Andy Walmsley has been a set designer for nearly 35 years, and his credits include dozens of high-profile TV shows and theater productions, including one of Jim Henson’s last TV series. This year, he got the chance to work with Muppets again when he served as the production designer for The Muppets Take the Bowl live shows in Hollywood. Recently, Andy talked to us about his work on those remarkable shows, as well as his previous experiences in the Henson & Muppet worlds. He even helped us come up with the questions!
Were you a fan of the Muppets before you designed the show at the Hollywood Bowl?
OMG, I’m like a super fan! I follow all the fan sites — Tough Pigs, Muppet Mindset, Muppet Central, Muppet Wiki… Am I missing any? I have all the TV shows, movies, books, the Master Replica posers, the busts, the clock. My second bedroom at home is kind of a Jim Henson shrine.
Did the producers of the Hollywood Bowl show know that about you?
Well, sort of. It’s not very professional to be a fan boy when you’re in the inner circle. I tried to play it down, but when I showed up every day with a different Muppet t-shirt and printed Muppet shoes on, it was kind of out the bag. I still tried to play it down, but if any of the performers or producers read this article the jig is up! As bad as it was for me, the host of the show – Saturday Night Live alum Bobby Moynihan – was almost as closeted as me. He’s an uber-fan, too. We kept sneaking into corners together to giggle like schoolgirls because there were five Miss Piggy puppets on a table next to us!
When did you first develop your Muppet obsession?
I remember as clear as day the very first episode of The Muppet Show airing. I was 10 years old (yes, I’m old), and I couldn’t believe what I was seeing. I wasn’t so much a fan of the characters and material the way perhaps you are… I was much more fascinated with the technical side – how the hell were they doing it all? My parents were both variety theater entertainers and I had grown up backstage with them at various theaters, and they often worked with puppet acts. So I was already fascinated about puppets, especially as I was just 10, but I had never seen puppets like the Muppets. And the fact that the show is partially set backstage in an old vaudeville theater (just like the ones I had grown up with touring with my parents), I could really relate.
I was hungry for info on how this was all being done. Obviously it was before the internet and before Jim allowed the public to glimpse behind the curtain but now and again there would be a double spread magazine article showing the puppeteers and how they worked and I would pin them all on my bedroom wall. Other kids had sports stars and rock stars on their walls, I had pictures of Jim Henson, Frank Oz, Richard Hunt, Jerry Nelson and Dave Goelz. At the Bowl, I spent a lot of time with Dave Goelz, which frankly was a childhood dream come true. I didn’t dare tell him he was literally my childhood pin up.
The Muppet Show was taped in the UK. Did you ever get to meet any of the performers?
Well, not at first. I lived in Blackpool, which is a Northern town, and the guys were shooting at Elstree in London. However, a highlight came in 1979, when Jim, Richard and Dave, with Kermit, Gonzo and Sweetums came to my home town to switch on our famed Blackpool Illuminations, which is essentially a seasonal light show that they always have a big star name switch on. I was the very first person on site at 8:00am and stood in front of the makeshift stage. By 11:00am they delivered the barriers to separate the crowds from the stage and I was pressed up against that barrier, front and center, for ten hours until I witnessed my heroes literally 10 feet in front of me when they did the ceremony.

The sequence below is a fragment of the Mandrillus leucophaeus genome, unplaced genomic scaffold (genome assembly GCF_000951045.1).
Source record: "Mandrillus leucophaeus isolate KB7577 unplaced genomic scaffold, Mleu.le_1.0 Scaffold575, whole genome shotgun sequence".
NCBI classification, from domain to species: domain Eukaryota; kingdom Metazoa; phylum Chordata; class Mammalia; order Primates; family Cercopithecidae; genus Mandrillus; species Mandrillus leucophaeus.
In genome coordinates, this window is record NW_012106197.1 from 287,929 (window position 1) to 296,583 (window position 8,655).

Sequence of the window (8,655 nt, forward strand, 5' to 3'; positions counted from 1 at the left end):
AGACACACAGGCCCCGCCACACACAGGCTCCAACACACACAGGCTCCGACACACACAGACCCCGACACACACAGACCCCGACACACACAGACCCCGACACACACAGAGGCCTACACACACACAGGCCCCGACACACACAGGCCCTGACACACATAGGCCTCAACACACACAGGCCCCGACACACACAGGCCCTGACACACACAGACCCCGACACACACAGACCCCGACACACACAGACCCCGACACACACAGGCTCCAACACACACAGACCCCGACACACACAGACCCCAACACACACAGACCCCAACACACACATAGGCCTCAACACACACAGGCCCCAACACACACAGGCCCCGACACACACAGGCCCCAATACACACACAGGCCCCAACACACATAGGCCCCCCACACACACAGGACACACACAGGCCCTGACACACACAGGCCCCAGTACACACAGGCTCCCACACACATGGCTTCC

So when did your Muppet fandom turn into actually working for Jim?
Well, this is one of the truly most amazing stories of my life. After being so curious about how the Muppeteers worked and how The Muppet Show was actually shot, I struck up an interest in scenery design and started making little scale models and generally teaching myself to be a TV set designer. This really was heavily influenced by this fascination with the Muppets.
Eventually I went to college to learn formally and the very last day of my three years at Leeds University I got a job interview in Newcastle. I was very excited and got on the train to do what was a pretty formal interview for a position assisting a designer on a new nine-part TV series. At the end of the intimidating process, I was asked to leave the room and then called in 10 minutes later to be told “You’ve got the job.”
I was about to leave the room in shock, thinking to myself, Well, that was easy. Three years of college and you get a job in television the very day you leave. My hand was on the door handle when I realized I hadn’t been told what type of show I would be working on. I turned and nervously asked the suits and they said, “A new Jim Henson puppet series called The Ghost of Faffner Hall.” I was in utter shock… talk about the law of attraction! I ran around the block to call my mom in a red British telephone box (they hadn’t invented cell phones yet). I was in tears when I called her.
I spent five very happy months working alongside Jim, Richard Hunt, Louise Gold, Karen Prell, Mike Quinn… and the highlight of that incredible experience was on the final day of the shoot, when we where doing one of those classic Henson puppet crowd shots and Richard Hunt shouted in his inimitable, not-so-quiet voice, “Who wants to be a puppeteer?”
Now you have to bear in mind I had spent many hours in front of my mom’s bedroom mirror with our new prized possession video camcorder, performing puppets that I had made and other Fisher Price Muppet dolls that I had pulled apart to turn them into working puppets. I was by then (and am to this day) a pretty damn good puppeteer, so I ran over to Richard and said, “I can do it, Richard!”
He handed me a red Frackle and said, “Let’s see…” Then as he watched critically he said, “Damn, kid, you’re a natural!” (He thought it was my first time with a puppet on my arm!) And so there I was, standing in front of the cameras for a change, operating my Frackle. And one of the crew took a shot on his still camera, and it is to this very day my favorite photograph of me of all time.
What was it like working with Jim Henson?
Jim was a megastar by then and very busy with so many projects all over the world, so we would only see him for a day every few weeks. He’d come in and stand very quietly watching the monitor, and I’d edge as close as I could to try and eavesdrop on his conversations. One day I was in line behind him at the staff canteen — me and him holding our trays! To me, I might as well have been standing behind Elvis, Sinatra or Michael Jackson.